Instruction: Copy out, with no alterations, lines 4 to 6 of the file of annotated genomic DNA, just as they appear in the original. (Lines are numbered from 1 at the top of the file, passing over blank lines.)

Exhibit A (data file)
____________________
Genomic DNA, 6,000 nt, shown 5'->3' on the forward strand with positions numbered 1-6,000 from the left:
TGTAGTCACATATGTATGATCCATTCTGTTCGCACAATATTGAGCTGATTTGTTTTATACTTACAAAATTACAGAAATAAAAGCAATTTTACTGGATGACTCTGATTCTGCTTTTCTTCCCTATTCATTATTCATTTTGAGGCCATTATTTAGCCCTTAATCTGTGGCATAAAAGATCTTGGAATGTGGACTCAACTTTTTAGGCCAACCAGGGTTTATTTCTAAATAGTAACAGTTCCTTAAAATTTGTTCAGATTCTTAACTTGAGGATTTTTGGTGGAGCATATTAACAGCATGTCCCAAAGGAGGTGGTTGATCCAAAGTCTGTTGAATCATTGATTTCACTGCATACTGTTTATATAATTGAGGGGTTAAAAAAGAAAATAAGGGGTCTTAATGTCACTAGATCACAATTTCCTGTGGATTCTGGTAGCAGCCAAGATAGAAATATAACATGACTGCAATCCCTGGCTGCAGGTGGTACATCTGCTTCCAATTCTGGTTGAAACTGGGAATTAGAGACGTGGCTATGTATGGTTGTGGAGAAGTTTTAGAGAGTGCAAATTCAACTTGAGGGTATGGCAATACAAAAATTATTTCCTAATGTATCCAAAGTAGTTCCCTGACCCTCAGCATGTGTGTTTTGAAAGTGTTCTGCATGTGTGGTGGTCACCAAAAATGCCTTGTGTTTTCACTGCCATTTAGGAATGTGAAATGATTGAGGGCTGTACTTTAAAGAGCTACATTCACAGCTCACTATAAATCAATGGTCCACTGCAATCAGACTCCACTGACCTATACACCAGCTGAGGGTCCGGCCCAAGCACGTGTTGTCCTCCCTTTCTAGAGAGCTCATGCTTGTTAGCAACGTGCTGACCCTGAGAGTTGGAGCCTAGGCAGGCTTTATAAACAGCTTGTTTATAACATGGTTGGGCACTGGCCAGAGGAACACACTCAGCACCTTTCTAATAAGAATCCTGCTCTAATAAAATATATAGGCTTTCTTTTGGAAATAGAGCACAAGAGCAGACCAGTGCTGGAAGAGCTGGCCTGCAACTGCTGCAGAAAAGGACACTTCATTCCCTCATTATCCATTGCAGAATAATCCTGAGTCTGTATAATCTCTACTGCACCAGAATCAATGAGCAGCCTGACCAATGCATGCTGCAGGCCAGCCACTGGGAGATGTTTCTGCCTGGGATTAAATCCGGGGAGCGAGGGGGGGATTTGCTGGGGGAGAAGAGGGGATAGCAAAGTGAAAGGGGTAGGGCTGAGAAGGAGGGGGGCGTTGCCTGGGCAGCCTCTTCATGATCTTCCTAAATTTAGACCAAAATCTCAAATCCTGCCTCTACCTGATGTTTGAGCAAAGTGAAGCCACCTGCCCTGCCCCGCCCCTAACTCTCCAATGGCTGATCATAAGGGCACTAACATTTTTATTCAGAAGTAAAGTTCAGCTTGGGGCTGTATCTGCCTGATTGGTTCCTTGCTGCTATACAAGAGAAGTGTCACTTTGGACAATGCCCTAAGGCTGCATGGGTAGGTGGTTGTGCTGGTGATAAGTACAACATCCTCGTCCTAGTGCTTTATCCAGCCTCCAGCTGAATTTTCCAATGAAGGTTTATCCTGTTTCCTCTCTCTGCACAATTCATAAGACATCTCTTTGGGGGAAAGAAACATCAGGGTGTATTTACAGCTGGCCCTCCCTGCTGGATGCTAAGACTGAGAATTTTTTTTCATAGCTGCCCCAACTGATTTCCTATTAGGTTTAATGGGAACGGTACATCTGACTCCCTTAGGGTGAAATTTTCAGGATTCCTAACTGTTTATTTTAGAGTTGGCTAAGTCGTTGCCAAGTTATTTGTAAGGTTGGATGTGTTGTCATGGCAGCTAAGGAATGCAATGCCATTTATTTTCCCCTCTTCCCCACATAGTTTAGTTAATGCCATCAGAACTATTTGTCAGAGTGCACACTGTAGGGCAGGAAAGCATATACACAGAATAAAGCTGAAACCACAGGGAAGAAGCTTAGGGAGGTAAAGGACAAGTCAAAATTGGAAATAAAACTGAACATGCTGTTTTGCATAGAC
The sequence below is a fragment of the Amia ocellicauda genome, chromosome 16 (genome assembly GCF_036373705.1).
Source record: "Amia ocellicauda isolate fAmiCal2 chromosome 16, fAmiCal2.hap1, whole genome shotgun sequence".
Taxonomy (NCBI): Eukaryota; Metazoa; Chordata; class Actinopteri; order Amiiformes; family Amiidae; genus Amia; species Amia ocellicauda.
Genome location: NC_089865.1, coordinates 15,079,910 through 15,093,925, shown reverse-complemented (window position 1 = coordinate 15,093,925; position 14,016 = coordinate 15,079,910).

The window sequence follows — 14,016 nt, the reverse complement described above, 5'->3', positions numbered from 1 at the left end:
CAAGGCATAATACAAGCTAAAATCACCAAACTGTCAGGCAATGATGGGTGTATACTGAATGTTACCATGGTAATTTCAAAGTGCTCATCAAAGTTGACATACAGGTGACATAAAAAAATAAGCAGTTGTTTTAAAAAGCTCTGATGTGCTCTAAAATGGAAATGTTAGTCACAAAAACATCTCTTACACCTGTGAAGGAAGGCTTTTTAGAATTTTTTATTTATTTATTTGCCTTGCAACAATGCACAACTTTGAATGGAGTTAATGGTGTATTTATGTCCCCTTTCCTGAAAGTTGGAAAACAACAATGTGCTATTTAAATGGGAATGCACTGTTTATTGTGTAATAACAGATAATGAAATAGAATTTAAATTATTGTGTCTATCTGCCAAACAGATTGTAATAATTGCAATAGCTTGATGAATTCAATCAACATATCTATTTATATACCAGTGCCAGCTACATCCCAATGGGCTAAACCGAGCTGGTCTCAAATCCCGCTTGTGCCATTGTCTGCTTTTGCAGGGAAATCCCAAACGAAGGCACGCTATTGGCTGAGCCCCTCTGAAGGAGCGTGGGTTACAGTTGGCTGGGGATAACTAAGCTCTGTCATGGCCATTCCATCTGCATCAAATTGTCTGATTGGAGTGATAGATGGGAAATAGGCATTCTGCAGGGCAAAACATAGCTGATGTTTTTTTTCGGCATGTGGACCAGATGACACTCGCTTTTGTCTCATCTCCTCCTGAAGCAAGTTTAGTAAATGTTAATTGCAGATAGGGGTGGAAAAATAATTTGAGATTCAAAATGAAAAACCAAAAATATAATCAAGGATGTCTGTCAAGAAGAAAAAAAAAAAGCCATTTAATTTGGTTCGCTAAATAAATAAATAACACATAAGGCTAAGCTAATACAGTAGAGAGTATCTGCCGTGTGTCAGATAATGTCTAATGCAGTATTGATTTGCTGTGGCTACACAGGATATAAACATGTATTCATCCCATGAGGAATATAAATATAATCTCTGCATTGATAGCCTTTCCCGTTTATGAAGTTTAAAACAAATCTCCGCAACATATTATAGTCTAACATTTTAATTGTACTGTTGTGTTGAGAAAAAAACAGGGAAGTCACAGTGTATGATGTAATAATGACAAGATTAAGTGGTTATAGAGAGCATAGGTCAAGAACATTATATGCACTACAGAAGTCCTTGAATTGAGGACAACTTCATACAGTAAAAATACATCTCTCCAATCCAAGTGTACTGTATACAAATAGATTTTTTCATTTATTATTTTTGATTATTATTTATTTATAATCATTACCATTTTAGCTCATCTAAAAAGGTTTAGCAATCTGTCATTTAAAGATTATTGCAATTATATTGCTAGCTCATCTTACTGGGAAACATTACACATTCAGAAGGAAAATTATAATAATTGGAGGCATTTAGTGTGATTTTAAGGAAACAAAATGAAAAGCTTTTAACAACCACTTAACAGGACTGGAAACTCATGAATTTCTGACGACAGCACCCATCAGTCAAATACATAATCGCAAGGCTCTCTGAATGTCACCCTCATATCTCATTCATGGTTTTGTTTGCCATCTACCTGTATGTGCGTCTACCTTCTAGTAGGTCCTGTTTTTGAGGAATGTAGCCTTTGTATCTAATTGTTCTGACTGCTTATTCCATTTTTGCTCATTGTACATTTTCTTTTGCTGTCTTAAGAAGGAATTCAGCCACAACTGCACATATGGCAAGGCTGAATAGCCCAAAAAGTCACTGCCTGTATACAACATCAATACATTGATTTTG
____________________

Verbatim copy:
Source record: "Amia ocellicauda isolate fAmiCal2 chromosome 16, fAmiCal2.hap1, whole genome shotgun sequence".
Taxonomy (NCBI): Eukaryota; Metazoa; Chordata; class Actinopteri; order Amiiformes; family Amiidae; genus Amia; species Amia ocellicauda.
Genome location: NC_089865.1, coordinates 15,079,910 through 15,093,925, shown reverse-complemented (window position 1 = coordinate 15,093,925; position 14,016 = coordinate 15,079,910).